This year the ‘Aggies’ took a break from the Green Man Festival and got together for two activities, a Coding Camp in rural Devon, and the SEB Conference in Seville.
The Coding Camp was held at a beautiful farmhouse near Bigbury-on-Sea over a weekend in June, with the aim of sharing knowledge and experience of R programming for data analysis and graphics. At the beginning of the data camp, students gave short presentations about their PhD projects, their current datasets and outlined the planned statistical analyses. Projects varied from algae herbicide tolerance evolution, image analysis of animal brains to bioinformatics. Students shared their datasets and codes, and we critically discussed these as a group. This was a great opportunity to help students familiarise themselves with different datasets, statistical tools and evaluate experimental designs.
On the second day, students were given a plant pathogen distribution dataset as an ‘R Markdown’ file to analyse in R Studio software. The file type was new to the students, which contained metadata, text description and codes to generate the analyses, graphs and reports. This data was also used to introduce model optimisation and different techniques to deal with multiple variables. After a model optimisation exercise, we reviewed a chapter written by one of the students on modelling. Students showed each other how to use Color Oracle software to make graphs accessible to colour-blind readers and also demonstrated LaTeX software to write up PhD theses. On the last day of the data camp, students worked in pairs which encouraged further team-building and future cross-university collaborations.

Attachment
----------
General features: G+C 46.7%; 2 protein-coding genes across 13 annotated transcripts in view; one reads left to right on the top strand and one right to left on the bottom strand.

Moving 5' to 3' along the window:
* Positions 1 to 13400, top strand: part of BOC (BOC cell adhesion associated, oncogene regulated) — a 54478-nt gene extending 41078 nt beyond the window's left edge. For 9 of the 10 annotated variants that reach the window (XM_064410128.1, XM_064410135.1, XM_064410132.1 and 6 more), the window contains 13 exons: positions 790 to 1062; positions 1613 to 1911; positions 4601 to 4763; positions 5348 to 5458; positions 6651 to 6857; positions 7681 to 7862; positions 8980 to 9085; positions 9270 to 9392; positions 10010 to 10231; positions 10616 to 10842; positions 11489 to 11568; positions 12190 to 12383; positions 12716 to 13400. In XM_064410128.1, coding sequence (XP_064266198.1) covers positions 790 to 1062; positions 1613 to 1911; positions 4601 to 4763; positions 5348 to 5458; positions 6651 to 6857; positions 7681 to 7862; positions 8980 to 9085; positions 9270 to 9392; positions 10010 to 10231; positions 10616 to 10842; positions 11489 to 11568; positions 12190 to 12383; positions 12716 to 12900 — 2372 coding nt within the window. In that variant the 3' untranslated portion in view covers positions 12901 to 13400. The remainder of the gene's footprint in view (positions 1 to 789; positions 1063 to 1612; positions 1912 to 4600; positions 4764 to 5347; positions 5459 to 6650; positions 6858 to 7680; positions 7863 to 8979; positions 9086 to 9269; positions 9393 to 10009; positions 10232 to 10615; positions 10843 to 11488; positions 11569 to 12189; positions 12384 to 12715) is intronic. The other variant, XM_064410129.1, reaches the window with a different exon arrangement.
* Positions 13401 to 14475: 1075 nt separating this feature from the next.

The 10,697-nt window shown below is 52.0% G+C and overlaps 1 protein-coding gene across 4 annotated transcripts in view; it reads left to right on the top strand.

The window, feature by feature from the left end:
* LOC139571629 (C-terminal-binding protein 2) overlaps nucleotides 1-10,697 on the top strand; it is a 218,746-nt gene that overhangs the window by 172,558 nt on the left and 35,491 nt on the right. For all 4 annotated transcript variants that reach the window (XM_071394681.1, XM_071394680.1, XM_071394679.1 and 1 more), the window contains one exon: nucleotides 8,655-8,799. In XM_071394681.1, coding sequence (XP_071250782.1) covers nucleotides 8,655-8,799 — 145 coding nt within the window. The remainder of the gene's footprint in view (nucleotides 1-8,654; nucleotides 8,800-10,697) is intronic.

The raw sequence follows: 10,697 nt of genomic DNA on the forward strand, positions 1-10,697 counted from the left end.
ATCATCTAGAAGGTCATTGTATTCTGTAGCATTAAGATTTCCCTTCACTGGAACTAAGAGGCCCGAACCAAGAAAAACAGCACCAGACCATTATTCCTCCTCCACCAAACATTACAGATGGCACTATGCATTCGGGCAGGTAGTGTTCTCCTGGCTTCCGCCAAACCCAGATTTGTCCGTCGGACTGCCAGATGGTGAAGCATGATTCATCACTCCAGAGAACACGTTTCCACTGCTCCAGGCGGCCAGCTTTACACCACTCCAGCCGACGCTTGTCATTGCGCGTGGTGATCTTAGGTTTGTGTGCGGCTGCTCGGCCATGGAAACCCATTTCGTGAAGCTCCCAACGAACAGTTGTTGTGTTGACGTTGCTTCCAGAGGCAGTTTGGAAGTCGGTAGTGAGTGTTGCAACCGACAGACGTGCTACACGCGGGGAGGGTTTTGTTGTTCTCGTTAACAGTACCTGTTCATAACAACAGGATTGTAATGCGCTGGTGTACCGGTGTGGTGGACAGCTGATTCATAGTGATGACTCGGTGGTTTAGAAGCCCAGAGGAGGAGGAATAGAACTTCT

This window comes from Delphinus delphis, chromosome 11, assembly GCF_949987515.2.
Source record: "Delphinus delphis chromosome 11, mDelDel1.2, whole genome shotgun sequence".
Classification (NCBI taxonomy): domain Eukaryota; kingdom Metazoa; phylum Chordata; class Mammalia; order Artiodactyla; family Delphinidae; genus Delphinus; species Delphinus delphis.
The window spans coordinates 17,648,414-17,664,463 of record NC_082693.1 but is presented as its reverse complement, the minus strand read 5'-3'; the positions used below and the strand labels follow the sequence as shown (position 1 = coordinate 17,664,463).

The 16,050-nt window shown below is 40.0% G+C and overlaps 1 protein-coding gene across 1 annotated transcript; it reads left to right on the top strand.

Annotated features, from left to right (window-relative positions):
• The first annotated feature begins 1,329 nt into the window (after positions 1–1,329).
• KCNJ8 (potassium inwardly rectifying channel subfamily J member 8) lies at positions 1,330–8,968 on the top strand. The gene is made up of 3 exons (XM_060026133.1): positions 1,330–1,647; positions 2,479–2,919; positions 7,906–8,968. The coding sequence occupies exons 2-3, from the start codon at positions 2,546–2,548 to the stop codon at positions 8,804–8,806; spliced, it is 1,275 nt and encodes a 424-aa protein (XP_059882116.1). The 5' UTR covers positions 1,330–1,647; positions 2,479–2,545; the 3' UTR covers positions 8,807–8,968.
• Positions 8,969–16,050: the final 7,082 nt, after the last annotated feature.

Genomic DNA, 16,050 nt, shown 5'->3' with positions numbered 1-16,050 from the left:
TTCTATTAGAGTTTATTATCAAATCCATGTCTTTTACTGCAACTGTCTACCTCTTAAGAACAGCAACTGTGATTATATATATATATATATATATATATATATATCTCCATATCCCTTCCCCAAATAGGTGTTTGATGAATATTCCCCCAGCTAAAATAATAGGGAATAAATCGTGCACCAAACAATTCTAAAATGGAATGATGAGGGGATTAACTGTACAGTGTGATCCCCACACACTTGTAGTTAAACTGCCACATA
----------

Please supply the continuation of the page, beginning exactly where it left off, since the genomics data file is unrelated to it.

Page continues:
In July, a group of Aggies attended the Society for Experimental Biology (SEB) Conference in Seville, one of the largest biological sciences events in Europe. We rented a beautiful Palazzo in the centre of the old city, travelling to the huge FIBES exhibition centre to give talks and hear about the latest developments in our fields. All of us gave presentations of our work, and for several students this was the first experience of a major international scientific conference. Congratulations in particular to Tom Chaloner who won the Young Scientist Award in the Plants/Cell Category for his talk on temperature relations of plant pathogenic fungi.
The students found the experience extremely rewarding. Award-winner Tom Chaloner said “Seville not only allowed me to showcase my research at an international conference, but also gave me the opportunity to network with a diverse mix of researchers. The conference exposed me to many areas of research and gave me many ideas I now want to try out back in Exeter!”.
For Faye Watson, “Seville was great for theme bonding and creating friendships it would have been hard to make at just the normal cohort activities. It was great to have cohort support at my first conference”.
Alex Coulton said “From in-depth stomatal mechanisms to the fascinating behavioural responses of narwhals to industrial shipping, SEB Seville offered something for everyone. This was an excellent opportunity to expand our scientific knowledge and to network with researchers from across the globe. Thank you to the SWBio BBSRC DTP, particularly Dan Bebber and Sam Southern for facilitating this experience”.
Glyndwr Jones said “Attending the SEB conference this year was a great experience. I had the opportunity to present my research to other scientists in my field and discuss ideas for me to consider for my future work. Additionally, I got to experience what it means to be part of an international community of scientists and met people who may become potential collaborators.”